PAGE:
From left to right: Ilo Ilo co-star Yeo Yann Yann, producer Yuni Hadi, Chen’s wife Rachel Yan, Ang Lee, Anthony Chen and producer Huang Wenhong, taken after the 2013 Golden Horse Awards. Image credit: Giraffe Pictures.
The rest was history. He returned to Cannes and walked away with the Camera d’Or (still no prize money though), and that year Ilo Ilo was the third highest-grossing Singaporean film here. At the Golden Horse Awards, it even bested Wong Kar-wai’s The Grandmaster and took Best Picture. His Wong phase was indeed over.

“You realise how much more commercial the feature film world is. It’s not thriving, but there is a certain market even for arthouse and independent films,” he says, describing the difference between the world of features and shorts. He doesn’t mean his comment pejoratively; after all every film has the right to make money. But otherwise, finding money does not trouble him anymore, and he’s just about done talking about it. That may sound like a luxurious thing to say, but this has more to do with the savviness he picked up during his time as a producer. 

Nowadays, he only worries about making a good film, as well as getting to the bottom of things that don’t work and don’t make sense. If he is being tormented, at least it’s by his own questions and not money.

Not once during our hour-and-a-half-long interview does Chen use the word reality to talk about cinema, images, or even issues. It makes for a curious contrast, given that films like Ilo Ilo are held up as exemplars of Singaporean realism.

If reality is what’s here and now, then he doesn’t think he can make a film about that. 

“I’m clueless about what is going on here sometimes—why is Singapore like that? Why can things be so messed up?” 

His films may appear contemporary, but like murals, they’re not so much concerned with the sense of place and time as they are about the people who simply share them. 

I ask him if he would try shooting a documentary. He would love to, but he says he doesn’t know how. He’s been on juries where he’s had to view many of them. When he was in the UK, Stephen Frears once told him, “Give me a bunch of actors and I can give you a film. But I have no idea how to make a documentary.”  

And for someone whose filmmaking thrives on humble questions, that notion of a big reality might hardly be useful. Answers which are too all-encompassing, such that they become a non-answer. Generalisations which feel brash against delicate situations, and have the subtlety of those condo showflat commercials Chen is wary of. If he feels clueless and helpless towards the here and now, how could he attempt to arrest it on screen?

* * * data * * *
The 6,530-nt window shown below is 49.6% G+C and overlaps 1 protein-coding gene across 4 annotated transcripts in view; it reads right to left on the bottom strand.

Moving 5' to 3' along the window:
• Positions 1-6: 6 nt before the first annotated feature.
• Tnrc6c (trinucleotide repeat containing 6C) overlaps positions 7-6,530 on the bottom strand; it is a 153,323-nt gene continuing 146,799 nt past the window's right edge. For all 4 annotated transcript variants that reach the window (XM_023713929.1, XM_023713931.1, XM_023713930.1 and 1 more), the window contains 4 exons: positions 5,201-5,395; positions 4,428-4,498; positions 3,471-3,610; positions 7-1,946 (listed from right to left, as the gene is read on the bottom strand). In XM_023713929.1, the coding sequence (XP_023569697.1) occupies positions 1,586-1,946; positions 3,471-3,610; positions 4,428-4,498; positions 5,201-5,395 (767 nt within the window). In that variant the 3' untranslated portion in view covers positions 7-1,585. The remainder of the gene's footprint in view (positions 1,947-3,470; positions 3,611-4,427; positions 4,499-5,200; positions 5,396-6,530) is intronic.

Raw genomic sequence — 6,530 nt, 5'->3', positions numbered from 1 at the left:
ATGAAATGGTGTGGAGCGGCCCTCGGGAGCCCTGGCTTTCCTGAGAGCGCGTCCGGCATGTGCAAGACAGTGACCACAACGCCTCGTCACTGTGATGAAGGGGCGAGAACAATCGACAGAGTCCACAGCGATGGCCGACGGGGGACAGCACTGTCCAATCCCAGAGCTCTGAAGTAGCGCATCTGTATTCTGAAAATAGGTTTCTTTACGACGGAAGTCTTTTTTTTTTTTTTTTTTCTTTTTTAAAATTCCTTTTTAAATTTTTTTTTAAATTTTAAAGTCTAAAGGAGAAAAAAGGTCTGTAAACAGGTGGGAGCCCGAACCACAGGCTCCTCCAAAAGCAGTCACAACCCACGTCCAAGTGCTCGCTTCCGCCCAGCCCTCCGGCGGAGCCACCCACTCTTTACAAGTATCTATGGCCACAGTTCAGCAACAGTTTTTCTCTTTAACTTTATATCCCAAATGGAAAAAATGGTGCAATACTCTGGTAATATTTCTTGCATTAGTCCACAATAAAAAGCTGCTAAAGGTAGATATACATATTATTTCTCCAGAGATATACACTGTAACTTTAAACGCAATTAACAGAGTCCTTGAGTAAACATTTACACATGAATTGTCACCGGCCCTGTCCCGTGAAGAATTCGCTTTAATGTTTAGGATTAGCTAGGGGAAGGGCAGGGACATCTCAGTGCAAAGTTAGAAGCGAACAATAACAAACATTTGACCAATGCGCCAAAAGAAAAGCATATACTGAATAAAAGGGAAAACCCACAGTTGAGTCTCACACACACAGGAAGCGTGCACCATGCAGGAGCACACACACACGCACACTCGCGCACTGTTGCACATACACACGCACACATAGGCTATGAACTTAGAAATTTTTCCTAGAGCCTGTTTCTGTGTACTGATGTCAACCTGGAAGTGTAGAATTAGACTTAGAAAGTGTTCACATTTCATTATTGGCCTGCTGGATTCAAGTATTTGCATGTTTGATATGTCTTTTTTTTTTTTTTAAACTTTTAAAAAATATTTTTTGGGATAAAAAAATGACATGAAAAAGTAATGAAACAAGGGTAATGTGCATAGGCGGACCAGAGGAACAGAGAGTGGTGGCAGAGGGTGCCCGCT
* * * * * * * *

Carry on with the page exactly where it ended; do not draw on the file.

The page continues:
“Sometimes I can’t even smell the truth of life here,” he says. “There’s almost an artifice to things in Singapore.”  But he knows what he can do instead: dramatise, ask questions, figure it out.

In his mind, everyone gropes through that dark called reality one way or another. He envisions his camera lighting up and illuminating only small pebbles before it, those fragments of reality called truth. He has no idea what they will look like, until it creeps in from the corner and appears before the camera. 

He once mentioned being most moved by a scene from Ilo Ilo, when husband and wife come clean with their lies: his joblessness, her financial naivete. In their wordlessness, that is truth. They listen to the sound of their unborn baby: truth. 

In Ah Ma, a boy encounters death possibly for the first time as he stares at his bedridden grandma. In his agape mouth: that is also truth. 

“Truth is a perspective that’s curated. I can give you truth that you feel is much truer than life, even though it’s all fiction.” 

Chen’s camera might see it more clearly than he ever could, and he’s okay with that. 

Nine short films and a feature is hardly enough to tell for sure what Chen is capable of. Only time will tell, and it’s a mantra that works true for Chen. He brings up Edward Yang, a director he has long admired. 

“If you’ve seen Yi Yi (Yang’s final work), you’ll also see that he had to go through love, marriage, childbirth, divorce, all of it, before he could make a film about that.”

Sometimes, these answers feel too minute or too coarse for the question. Other times, it’s the question that doesn’t seem right.

Yet no answer seems to come too late for him. After all, the semi-autobiographical films that took him to Cannes—Ah Ma and Ilo Ilo—took two years and a childhood to recollect respectively. 

When that happens, he knows exactly what to do.

Part of the Singapore International Film Festival, New Waves shines a spotlight on filmmakers who are making waves through their storytelling, with a focus on building a film community within Southeast Asia.

This year, it takes place over 12th and 13th July. Register for Spotlight: Anthony Chen here.

Author

Ryan Lim Contributor